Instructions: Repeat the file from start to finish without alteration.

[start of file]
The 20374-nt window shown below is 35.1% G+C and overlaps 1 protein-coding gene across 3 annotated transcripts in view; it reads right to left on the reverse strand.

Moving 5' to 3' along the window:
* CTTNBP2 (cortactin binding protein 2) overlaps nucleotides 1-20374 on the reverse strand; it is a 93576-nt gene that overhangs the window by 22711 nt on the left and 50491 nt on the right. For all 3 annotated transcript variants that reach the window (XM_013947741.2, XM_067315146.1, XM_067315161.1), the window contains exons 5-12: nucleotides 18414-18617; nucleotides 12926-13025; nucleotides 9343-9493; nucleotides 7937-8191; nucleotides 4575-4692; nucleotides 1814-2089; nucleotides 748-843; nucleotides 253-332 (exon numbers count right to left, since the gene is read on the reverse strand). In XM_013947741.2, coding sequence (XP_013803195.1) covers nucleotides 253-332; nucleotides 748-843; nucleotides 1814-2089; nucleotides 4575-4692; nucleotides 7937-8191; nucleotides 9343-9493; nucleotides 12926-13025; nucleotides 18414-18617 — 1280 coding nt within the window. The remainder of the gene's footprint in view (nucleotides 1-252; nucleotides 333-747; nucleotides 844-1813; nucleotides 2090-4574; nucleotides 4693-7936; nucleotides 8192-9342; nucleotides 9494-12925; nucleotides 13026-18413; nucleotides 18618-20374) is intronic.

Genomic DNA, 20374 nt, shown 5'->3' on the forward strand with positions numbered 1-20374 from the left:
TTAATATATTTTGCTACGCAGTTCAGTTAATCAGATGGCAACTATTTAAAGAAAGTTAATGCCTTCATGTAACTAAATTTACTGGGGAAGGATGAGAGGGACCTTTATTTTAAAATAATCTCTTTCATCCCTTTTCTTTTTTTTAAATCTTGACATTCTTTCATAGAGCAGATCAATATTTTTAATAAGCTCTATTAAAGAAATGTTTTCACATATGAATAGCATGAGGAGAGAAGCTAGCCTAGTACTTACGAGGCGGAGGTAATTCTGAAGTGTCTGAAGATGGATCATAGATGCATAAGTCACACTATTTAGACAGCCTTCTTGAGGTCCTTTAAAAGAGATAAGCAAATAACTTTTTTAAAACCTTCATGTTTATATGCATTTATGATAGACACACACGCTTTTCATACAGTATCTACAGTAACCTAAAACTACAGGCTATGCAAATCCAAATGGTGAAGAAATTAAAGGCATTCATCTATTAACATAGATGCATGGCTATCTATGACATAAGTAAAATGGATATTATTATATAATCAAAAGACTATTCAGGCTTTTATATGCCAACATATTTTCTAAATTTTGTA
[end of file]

The 20374-nt window shown below is 35.1% G+C and overlaps 1 protein-coding gene across 3 annotated transcripts in view; it reads right to left on the reverse strand.

Moving 5' to 3' along the window:
* CTTNBP2 (cortactin binding protein 2) overlaps nucleotides 1-20374 on the reverse strand; it is a 93576-nt gene that overhangs the window by 22711 nt on the left and 50491 nt on the right. For all 3 annotated transcript variants that reach the window (XM_013947741.2, XM_067315146.1, XM_067315161.1), the window contains exons 5-12: nucleotides 18414-18617; nucleotides 12926-13025; nucleotides 9343-9493; nucleotides 7937-8191; nucleotides 4575-4692; nucleotides 1814-2089; nucleotides 748-843; nucleotides 253-332 (exon numbers count right to left, since the gene is read on the reverse strand). In XM_013947741.2, coding sequence (XP_013803195.1) covers nucleotides 253-332; nucleotides 748-843; nucleotides 1814-2089; nucleotides 4575-4692; nucleotides 7937-8191; nucleotides 9343-9493; nucleotides 12926-13025; nucleotides 18414-18617 — 1280 coding nt within the window. The remainder of the gene's footprint in view (nucleotides 1-252; nucleotides 333-747; nucleotides 844-1813; nucleotides 2090-4574; nucleotides 4693-7936; nucleotides 8192-9342; nucleotides 9494-12925; nucleotides 13026-18413; nucleotides 18618-20374) is intronic.

Genomic DNA, 20374 nt, shown 5'->3' on the forward strand with positions numbered 1-20374 from the left:
TTAATATATTTTGCTACGCAGTTCAGTTAATCAGATGGCAACTATTTAAAGAAAGTTAATGCCTTCATGTAACTAAATTTACTGGGGAAGGATGAGAGGGACCTTTATTTTAAAATAATCTCTTTCATCCCTTTTCTTTTTTTTAAATCTTGACATTCTTTCATAGAGCAGATCAATATTTTTAATAAGCTCTATTAAAGAAATGTTTTCACATATGAATAGCATGAGGAGAGAAGCTAGCCTAGTACTTACGAGGCGGAGGTAATTCTGAAGTGTCTGAAGATGGATCATAGATGCATAAGTCACACTATTTAGACAGCCTTCTTGAGGTCCTTTAAAAGAGATAAGCAAATAACTTTTTTAAAACCTTCATGTTTATATGCATTTATGATAGACACACACGCTTTTCATACAGTATCTACAGTAACCTAAAACTACAGGCTATGCAAATCCAAATGGTGAAGAAATTAAAGGCATTCATCTATTAACATAGATGCATGGCTATCTATGACATAAGTAAAATGGATATTATTATATAATCAAAAGACTATTCAGGCTTTTATATGCCAACATATTTTCTAAATTTTGTA